The same is not true for Iran, where no political party is represented the way we see in Kurdistan. Despite the fact that conservative – reformist camps continue to play on the political stage in Iran, clear signs indicate that the people are fed up with their promises and claims to change. Corruption and repression is present more than ever.
Never happened before in Iran
The events of December 2017 during which demonstrators chanted “Reformist! Conservative! The game is up”, pointing an accusing finger at the entire political system. Unrest expanded to more than 100 cities and towns where people asked for radical political changes. Challenging the expansionist aspirations of the regime, slogans like “Leave Syria alone, think about us!” and “No Gaza, no Lebanon, my life for Iran” were very popular.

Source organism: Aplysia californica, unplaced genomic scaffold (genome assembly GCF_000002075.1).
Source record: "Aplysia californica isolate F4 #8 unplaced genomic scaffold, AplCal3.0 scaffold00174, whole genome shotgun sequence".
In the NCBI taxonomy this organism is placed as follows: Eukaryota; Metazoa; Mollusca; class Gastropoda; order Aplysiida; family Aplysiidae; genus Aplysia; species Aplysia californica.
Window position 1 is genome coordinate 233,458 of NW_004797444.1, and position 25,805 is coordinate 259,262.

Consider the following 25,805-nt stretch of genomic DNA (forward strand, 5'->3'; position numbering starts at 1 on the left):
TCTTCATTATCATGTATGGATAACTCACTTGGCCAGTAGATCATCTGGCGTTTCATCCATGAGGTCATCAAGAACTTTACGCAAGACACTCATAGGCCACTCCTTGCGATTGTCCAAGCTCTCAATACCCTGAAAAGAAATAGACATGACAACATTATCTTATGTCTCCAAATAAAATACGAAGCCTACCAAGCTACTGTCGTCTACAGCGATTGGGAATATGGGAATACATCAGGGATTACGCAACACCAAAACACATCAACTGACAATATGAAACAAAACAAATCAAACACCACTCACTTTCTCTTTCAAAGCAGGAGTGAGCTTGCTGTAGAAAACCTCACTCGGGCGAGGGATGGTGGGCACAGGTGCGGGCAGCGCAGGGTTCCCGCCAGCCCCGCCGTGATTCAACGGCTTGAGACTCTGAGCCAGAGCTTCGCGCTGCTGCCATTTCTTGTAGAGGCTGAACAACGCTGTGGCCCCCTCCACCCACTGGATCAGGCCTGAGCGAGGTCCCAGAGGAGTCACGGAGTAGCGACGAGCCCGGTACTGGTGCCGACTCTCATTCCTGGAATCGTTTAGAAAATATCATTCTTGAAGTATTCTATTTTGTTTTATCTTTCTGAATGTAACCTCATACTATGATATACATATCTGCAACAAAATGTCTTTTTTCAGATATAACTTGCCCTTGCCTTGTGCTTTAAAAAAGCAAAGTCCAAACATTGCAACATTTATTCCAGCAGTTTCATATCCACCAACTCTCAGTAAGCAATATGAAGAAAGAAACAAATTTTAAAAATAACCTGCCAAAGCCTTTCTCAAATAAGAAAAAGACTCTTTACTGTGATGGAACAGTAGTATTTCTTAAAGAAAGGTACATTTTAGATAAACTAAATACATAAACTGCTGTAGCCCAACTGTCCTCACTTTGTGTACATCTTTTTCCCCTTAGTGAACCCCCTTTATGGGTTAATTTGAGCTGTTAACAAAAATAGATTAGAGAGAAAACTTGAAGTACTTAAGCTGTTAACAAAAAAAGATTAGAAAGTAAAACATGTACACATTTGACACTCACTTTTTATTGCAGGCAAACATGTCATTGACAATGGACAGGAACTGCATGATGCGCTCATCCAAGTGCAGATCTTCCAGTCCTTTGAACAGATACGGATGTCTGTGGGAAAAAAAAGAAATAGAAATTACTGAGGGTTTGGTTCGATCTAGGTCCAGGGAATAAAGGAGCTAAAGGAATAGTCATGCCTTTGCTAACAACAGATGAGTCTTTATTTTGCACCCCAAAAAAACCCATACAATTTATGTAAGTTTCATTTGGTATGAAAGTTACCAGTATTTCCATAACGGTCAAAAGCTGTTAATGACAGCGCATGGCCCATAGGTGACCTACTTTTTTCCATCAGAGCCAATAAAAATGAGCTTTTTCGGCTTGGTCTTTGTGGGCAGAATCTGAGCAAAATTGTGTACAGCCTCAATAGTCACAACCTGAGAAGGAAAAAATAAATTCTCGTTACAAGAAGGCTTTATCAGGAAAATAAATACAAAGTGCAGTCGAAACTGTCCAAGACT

Not only demonstrators, but even people like the former mayor of Tehran, who in a speech delivered in Isfahan to support the second term for president Rohani last April, said: “Yes, I also wish that in Syria, Lebanon and Yemen, peace is established, the oppressed protected and the Shia Muslims there strengthened. But can all these goals only be achieved through cash payments, delivery of arms, killings and beatings?” And at almost the same time, a brave student at Tabriz University challenged the Islamic Revolutionary Guard Corps’ theoretician Hassan Abbasi and said: “Your ideology is the ideology of terrorism and fear, of sending weapons to the bloodthirsty dictator Bashar al-Assad, and of supporting him. Your ideology is to play with the nationalistic and religious beliefs of the people, defending non-existent shrines in Homs and Idlib. Your ideology places the budget of Iran in the bank account of Hezbollah in Lebanon. By Hasan Nasrallah’s own admission, their weapons, their daily livelihood, their food, and even their underwear are provided through the budget of the Iranian people. My final word is that we shall never forgive or forget your treachery and your crimes.”